The World Health Organisation has said vaccine mandates should be a “last resort” as the fallout from the Novak Djokovic saga continues.

The comments come after Djokovic attempted to enter Australia to play tennis without proof of being vaccinated against Covid.

All eyes are now on Australian Immigration Minister Alex Hawke on whether the world tennis number one will be allowed to stay in the country for the Australian Open.

But WHO’s health emergencies programme executive director Dr Mike Ryan has warned against hard-line stances like Australia’s position on vaccine mandates.

“We see mandates as a last resort … in the face of a large epidemic,” he told Nine Newspapers.

“So yes, there are circumstances in which vaccine mandates are supported by WHO but, again, it is subjected to the basic principle that the best way to get people vaccinated is to inform them, to educate, to have a dialogue and to address people’s genuine concerns.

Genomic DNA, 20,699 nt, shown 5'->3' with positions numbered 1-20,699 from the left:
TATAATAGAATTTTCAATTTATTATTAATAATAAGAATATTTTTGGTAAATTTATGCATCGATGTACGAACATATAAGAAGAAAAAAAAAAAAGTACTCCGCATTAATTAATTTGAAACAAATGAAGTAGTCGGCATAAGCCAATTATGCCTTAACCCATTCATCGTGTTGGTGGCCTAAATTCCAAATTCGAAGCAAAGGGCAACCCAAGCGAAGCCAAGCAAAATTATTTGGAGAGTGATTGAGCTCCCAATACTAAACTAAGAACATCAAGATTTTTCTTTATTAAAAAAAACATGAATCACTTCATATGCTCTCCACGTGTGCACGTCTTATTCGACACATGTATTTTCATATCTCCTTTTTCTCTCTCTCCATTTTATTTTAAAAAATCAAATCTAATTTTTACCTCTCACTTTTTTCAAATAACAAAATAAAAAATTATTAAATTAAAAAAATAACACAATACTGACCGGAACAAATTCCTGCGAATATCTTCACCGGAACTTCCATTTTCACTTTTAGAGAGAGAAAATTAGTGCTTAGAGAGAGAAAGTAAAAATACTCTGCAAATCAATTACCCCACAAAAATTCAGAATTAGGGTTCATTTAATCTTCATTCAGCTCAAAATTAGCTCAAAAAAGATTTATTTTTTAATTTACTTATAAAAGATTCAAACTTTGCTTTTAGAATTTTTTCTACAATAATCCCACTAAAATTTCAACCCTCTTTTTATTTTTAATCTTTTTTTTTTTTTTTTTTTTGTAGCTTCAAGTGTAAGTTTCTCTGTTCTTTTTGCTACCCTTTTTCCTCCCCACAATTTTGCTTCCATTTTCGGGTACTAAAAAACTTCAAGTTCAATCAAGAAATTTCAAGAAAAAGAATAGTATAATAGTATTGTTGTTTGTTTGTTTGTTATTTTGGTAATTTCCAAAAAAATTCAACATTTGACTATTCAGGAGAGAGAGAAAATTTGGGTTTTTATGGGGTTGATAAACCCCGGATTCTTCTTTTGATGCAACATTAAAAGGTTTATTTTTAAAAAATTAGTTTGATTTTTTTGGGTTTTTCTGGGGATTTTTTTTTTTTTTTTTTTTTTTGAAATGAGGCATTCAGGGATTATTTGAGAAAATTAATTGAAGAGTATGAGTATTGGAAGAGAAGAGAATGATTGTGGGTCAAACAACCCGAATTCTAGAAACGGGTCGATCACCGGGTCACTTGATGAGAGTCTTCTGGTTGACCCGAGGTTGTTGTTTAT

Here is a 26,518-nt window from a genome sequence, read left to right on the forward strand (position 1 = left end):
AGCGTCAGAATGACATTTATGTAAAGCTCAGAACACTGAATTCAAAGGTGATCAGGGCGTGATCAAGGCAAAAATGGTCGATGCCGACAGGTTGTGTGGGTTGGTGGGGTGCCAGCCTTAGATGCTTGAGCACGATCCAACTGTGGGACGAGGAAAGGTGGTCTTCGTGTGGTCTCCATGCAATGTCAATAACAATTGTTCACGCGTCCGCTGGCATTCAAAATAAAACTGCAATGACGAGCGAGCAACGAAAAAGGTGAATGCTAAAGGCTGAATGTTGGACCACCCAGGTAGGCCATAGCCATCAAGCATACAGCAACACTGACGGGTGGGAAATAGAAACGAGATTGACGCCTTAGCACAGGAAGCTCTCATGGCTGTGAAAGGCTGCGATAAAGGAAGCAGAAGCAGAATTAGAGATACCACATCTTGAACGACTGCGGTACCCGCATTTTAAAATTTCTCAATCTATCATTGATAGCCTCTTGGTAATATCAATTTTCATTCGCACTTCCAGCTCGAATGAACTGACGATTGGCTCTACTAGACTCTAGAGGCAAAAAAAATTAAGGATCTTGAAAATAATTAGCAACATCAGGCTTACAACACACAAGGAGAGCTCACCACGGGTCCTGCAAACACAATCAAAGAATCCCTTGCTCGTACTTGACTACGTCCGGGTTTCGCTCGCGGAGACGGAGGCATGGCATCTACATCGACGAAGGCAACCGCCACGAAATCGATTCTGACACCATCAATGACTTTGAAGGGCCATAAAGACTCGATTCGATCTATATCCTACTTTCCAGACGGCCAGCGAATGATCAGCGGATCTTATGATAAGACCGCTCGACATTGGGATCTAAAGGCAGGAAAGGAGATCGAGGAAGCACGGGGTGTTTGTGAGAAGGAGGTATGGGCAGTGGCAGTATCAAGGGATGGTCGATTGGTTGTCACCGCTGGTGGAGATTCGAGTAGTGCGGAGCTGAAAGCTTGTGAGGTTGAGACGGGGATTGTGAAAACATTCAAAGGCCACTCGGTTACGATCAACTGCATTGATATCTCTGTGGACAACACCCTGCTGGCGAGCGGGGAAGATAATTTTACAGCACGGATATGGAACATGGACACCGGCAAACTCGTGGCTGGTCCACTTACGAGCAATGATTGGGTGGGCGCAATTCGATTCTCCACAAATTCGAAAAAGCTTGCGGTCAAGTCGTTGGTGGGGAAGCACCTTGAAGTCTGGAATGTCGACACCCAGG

“We always ask that those mandates be clear, be explicit, be time-limited and at the same time … governments continue to explain to people why they’re doing things and continue to try and convince people of the benefits of the vaccine rather than reverting to mandates as a single approach.”

Australia has introduced rules that require people to be vaccinated if they want to attend major events, restaurants and other facilities. They are also required in some professions like health and medicine.

WHO director of immunisation vaccines and biologicals Katherine O’Brien said people should not be barred from entering countries due to their vaccination status.

She added this was due to not everyone having the same access to vaccines.

“Free and full access to safe and effective vaccines is the absolute precondition before a mandate is made and that is a grounding principle,” she told Nine Newspapers.

“It’s also a grounding reason why there is not a requirement from WHO, a recommendation around any requirement for crossing international borders, although the status of somebody’s vaccination may be considered with respect to other conditions that may be imposed on people through the course of their travel.”

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